In predominately Black neighborhoods, NDOs do not have this same association. Instead, having more NDOs in predominately Black neighborhoods is associated with increasing disadvantage. This is not a story of predominately Black neighborhoods lacking NDOs. Predominately Black neighborhoods have more NDOs on average than predominately non-Black neighborhoods, by a rate of nearly 2 to 1, as seen in the figure below. Yet when it comes to resources given to NDOs, from any public or private source, we can see that predominately Black neighborhoods are being left out by a rate of over 6 to 1. My results show that when it comes to reducing neighborhood disadvantage, having over 500,000 dollars of NDO income in a census tract in a year is associated with decreasing neighborhood disadvantage—approximately one fifth of a standard deviation of neighborhood disadvantage. Unequal and inequitable funding of Black NDOs is stunting their opportunity to address neighborhood disadvantages.
Residential mobility and potential gentrification also impact the strength of the relationship between NDOs and neighborhood disadvantage. NDOs may encourage gentrification through their focus on beautification, historical preservation, and economic redevelopment, all factors that may disrupt the social fabric of a neighborhood. These processes are not random but are also dependent on the racial makeup of neighborhoods, with predominately Black neighborhoods being more likely to lack external investments and remain in a disinvested state. In the figure below, I show how neighborhoods with significant residential mobility, NDOs are associated with declines in neighborhood disadvantage. This suggests that as neighbors are moving out in neighborhoods with more NDOs, there is a replacement of disadvantaged neighbors with advantaged ones.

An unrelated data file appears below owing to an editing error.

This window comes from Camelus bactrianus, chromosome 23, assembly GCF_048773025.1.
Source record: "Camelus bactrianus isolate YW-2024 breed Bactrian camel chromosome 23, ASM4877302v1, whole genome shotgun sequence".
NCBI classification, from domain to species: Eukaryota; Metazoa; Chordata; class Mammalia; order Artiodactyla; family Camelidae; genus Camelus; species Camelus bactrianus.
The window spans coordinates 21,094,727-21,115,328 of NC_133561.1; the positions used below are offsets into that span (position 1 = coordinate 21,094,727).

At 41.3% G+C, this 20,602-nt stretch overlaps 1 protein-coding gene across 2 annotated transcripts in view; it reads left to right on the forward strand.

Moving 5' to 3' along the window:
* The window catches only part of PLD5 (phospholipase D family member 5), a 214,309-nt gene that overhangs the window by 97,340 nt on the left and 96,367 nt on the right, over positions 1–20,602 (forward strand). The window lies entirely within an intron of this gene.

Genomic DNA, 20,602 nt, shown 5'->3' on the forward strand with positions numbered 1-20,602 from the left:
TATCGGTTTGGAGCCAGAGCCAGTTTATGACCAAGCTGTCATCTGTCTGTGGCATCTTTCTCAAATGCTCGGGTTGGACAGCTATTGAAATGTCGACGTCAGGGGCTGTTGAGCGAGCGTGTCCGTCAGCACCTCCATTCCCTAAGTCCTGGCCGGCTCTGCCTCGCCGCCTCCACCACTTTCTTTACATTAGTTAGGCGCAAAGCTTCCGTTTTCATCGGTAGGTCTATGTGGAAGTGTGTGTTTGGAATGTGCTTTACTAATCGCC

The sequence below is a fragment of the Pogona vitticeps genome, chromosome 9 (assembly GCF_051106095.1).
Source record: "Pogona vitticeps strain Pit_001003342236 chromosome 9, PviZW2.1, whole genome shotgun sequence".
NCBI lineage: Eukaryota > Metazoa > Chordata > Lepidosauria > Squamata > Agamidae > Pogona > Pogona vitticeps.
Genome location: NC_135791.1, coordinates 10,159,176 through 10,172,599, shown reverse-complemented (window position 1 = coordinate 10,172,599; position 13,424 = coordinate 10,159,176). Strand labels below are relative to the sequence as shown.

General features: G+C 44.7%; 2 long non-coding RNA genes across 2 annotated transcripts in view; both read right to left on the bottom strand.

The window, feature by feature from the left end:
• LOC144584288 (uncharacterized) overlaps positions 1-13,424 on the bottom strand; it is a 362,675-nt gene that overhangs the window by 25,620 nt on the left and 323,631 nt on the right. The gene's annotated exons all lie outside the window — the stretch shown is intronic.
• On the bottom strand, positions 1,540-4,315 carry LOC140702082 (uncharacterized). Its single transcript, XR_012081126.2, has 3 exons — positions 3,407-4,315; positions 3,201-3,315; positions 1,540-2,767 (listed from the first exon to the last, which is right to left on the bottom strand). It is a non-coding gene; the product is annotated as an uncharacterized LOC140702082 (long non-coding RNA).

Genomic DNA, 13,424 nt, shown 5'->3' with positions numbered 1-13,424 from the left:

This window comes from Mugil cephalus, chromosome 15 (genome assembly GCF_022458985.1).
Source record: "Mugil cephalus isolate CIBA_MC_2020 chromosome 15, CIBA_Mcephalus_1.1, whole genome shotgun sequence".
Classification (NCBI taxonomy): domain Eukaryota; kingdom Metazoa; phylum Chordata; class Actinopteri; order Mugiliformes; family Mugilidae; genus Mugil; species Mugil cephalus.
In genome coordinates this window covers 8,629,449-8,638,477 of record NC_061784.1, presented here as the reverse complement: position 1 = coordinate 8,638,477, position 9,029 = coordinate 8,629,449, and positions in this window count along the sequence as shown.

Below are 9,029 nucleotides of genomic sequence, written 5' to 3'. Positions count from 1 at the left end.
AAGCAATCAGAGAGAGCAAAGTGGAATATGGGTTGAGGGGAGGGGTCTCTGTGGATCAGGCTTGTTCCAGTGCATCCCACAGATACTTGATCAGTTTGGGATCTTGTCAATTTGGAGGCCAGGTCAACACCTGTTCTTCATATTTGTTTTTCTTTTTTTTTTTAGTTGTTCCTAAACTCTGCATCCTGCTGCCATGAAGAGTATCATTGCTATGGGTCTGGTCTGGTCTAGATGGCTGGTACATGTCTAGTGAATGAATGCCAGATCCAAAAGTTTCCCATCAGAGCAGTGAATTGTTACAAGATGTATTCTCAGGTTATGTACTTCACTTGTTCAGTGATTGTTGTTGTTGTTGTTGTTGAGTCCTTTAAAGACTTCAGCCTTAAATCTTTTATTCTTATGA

So, why does this matter? In a moment when Mayor Lightfoot and mayors across the United States are attempting to tackle large issues such as concentrated poverty by relying on nonprofit organizations, these findings should give us pause.
Given these associations between NDOs and neighborhood disadvantage, more of which I discuss in my article, I see two paths forward. First, when mayors propose the further use of nonprofit organizations like NDOs for neighborhood development or social service administration, funding needs to be equitable. Black communities in Chicago are organized and ready to tackle the large issues that have isolated and disadvantaged many of their neighborhoods, but without equitable funding that gives a disproportionate share of funds from these new programs to those that need it most, resource gaps will still be present and no amount of neighborhood organizing can overcome that disadvantage compared to their neighboring communities.
Second, this should make us question programs and policies that rely on nonprofits for implementation altogether. Given that social service provision often operates from a deficit when administered through nonprofits and the results here, nonprofit administration of neighborhood development and other social programs is likely to reproduce the inequalities already present. In attempting to tackle the large structural inequalities of the day, Mayor Lightfoot and others need to address the roots of the problem that even equitable funding may not address. Without dismantling the structural conditions that produced concentrated disadvantage and violence in the first place, nonprofits are unlikely to be able to make a substantial and structural impact.